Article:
How to: Overwrite WordPress core functions

I have read many "tutorials" which told users to modify WordPress core files. This is a really, really, bad idea. Why? Simply because you'll have to modify that file again when you'll upgrade your blog. Here's how to overwrite WordPress core function without modifying any core file.


Why overwriting instead of replacing?

At first, modifying a core file seems a lot easier than overwriting it. But what will you do when you’ll have to upgrade your blog? New WordPress versions are released something like every two months, so it might be a long and boring work to reimplement each core file you previously modified.

Happilly, there’s a solution to that problem. It is WordPress specific functions calls filters. For exemple, when you install a WordPress plugin which modify some WordPress core functionnality, you can be sure that the plugin uses a filter.

Using filters

As I said, a filter can be used within a plugin. But that’s not necessary: You can also use it on the functions.php file from your theme. If your theme doesn’t have a functions.php file, you should create it.

The most common WordPress filter function is called add_filter():

add_filter('hook_name', 'your_filter', [priority], [accepted_args]);

Let’s study the required and optionnal parameters in detail:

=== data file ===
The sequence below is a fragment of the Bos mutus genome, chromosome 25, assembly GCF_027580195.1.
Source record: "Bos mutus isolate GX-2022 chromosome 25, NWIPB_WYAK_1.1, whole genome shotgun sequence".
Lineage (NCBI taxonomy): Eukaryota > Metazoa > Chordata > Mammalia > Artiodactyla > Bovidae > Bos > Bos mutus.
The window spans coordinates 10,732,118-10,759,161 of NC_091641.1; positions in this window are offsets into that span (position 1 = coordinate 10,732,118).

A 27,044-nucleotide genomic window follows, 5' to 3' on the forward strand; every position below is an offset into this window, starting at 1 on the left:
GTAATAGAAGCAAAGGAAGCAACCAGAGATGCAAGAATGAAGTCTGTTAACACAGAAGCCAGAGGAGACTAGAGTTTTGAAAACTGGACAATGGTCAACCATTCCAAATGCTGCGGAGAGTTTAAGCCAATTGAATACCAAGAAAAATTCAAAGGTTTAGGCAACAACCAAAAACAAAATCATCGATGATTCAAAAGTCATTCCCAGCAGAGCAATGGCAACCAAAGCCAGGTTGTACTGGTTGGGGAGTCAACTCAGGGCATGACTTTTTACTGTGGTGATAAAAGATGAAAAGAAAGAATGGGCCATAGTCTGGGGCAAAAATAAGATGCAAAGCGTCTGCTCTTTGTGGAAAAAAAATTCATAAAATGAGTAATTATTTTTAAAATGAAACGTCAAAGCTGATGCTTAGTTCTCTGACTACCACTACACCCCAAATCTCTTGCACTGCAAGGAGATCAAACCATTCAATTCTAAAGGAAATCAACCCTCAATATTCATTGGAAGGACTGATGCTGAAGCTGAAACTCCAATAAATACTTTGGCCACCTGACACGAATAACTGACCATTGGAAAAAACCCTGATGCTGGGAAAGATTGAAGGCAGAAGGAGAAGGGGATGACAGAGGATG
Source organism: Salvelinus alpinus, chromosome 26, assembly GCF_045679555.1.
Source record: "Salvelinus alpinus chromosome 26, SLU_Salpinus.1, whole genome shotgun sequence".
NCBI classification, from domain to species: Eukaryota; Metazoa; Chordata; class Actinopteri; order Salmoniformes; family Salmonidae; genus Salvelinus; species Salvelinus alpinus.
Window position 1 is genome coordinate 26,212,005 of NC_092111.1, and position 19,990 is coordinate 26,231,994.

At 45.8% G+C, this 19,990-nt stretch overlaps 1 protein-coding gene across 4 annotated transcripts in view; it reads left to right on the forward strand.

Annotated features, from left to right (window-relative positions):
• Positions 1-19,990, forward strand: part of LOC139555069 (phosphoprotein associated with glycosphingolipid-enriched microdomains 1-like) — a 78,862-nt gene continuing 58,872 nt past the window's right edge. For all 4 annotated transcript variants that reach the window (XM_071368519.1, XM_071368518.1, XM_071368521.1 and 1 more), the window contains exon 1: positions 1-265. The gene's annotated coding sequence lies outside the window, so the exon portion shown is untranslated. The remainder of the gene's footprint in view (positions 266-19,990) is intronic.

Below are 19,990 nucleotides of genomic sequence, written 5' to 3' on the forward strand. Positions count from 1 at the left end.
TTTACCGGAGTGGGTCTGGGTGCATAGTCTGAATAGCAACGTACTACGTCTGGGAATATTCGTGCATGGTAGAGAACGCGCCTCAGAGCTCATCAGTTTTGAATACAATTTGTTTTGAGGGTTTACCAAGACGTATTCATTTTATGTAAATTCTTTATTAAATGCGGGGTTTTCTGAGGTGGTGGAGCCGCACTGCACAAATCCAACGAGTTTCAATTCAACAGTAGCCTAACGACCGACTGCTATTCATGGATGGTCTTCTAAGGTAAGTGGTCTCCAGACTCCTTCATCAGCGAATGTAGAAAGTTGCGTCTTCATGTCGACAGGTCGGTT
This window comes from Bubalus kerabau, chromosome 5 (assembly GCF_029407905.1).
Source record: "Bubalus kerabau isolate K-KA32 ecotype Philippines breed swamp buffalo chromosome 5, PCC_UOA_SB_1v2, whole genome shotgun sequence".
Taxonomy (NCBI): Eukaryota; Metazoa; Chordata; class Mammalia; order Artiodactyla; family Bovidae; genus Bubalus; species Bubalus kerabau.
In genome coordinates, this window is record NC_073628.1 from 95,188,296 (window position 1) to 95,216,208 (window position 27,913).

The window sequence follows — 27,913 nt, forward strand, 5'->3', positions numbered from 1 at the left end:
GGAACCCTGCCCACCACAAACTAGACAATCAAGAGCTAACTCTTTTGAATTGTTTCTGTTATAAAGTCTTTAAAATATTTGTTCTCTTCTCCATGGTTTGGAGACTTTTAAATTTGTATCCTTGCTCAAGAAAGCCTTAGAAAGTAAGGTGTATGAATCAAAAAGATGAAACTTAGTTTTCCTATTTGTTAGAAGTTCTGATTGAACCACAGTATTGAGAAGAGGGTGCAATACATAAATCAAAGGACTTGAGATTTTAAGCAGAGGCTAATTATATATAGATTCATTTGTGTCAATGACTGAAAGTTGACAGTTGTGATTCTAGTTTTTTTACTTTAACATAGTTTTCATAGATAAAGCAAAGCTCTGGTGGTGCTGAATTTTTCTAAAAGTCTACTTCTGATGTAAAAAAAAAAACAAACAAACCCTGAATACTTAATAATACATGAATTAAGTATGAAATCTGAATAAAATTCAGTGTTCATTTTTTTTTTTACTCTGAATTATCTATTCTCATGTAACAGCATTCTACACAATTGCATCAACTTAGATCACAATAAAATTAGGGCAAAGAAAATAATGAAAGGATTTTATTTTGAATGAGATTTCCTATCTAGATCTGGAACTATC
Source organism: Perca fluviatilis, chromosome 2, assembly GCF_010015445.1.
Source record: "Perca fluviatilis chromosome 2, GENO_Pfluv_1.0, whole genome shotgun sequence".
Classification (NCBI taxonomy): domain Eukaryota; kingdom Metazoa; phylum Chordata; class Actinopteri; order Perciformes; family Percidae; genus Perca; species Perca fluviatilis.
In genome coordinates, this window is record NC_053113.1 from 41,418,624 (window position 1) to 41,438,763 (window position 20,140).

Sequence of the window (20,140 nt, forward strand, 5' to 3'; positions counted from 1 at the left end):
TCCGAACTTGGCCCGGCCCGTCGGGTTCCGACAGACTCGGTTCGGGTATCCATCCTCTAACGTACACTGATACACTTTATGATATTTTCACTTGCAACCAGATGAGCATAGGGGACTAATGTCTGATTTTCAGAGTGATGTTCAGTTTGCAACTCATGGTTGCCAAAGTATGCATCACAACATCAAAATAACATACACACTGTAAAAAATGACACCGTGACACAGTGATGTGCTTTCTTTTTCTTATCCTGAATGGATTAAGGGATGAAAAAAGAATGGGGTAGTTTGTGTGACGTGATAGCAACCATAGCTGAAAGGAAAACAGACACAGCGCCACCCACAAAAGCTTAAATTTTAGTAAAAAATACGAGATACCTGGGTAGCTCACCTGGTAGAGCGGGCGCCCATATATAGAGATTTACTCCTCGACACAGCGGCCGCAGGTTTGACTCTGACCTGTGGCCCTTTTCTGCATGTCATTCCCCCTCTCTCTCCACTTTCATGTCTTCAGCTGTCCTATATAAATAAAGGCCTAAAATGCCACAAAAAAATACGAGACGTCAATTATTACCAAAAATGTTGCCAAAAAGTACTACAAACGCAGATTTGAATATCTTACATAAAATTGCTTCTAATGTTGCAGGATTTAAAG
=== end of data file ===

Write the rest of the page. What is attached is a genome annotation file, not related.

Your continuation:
• hook_name: (required) the name of the hook provided by WordPress. It defines when your filter will apply.
  • your_filter: (required) The custom function to call instead of hook_name.
  • priority: (optionnal) used to specify the order in which the functions associated with a particular filter are executed.
  • accepted_args: (optionnal) The number of accepted arguments.

Exemple use of the add_filter() function

Let’s see how to use the add_filter() function with a practical exemple. The following code overwrites the bloginfo() function.

add_filter('bloginfo', 'mybloginfo', 1, 2);
add_filter('bloginfo_url', 'mybloginfo', 1, 2);

function mybloginfo($result='', $show='') {
        switch ($show) {
        case 'wpurl':
                $result = SITE_URL;
                break;
        case 'template_directory':
                $result = TEMPL_DIR;
                break;
        default: 
        }
        return $result;
}

Removing filters

While it is possible to add new filters to overwrite WordPress core functions, it is also possible to remove existing filters. For exemple, many people who publish code on their blog are tired about the curly code, because it breaks the code. A WordPress function called wptexturize() replaces normal quotes with curly quotes. As this is a filter, it is possible to simply remove it and get rid of theses curly quotes:

<?php remove_filter('the_content', 'wptexturize'); ?>

Nothing hard, isn’t it? You now know how to overwrite WordPress core functionnality without editing core files, as well as removing unwanted filters.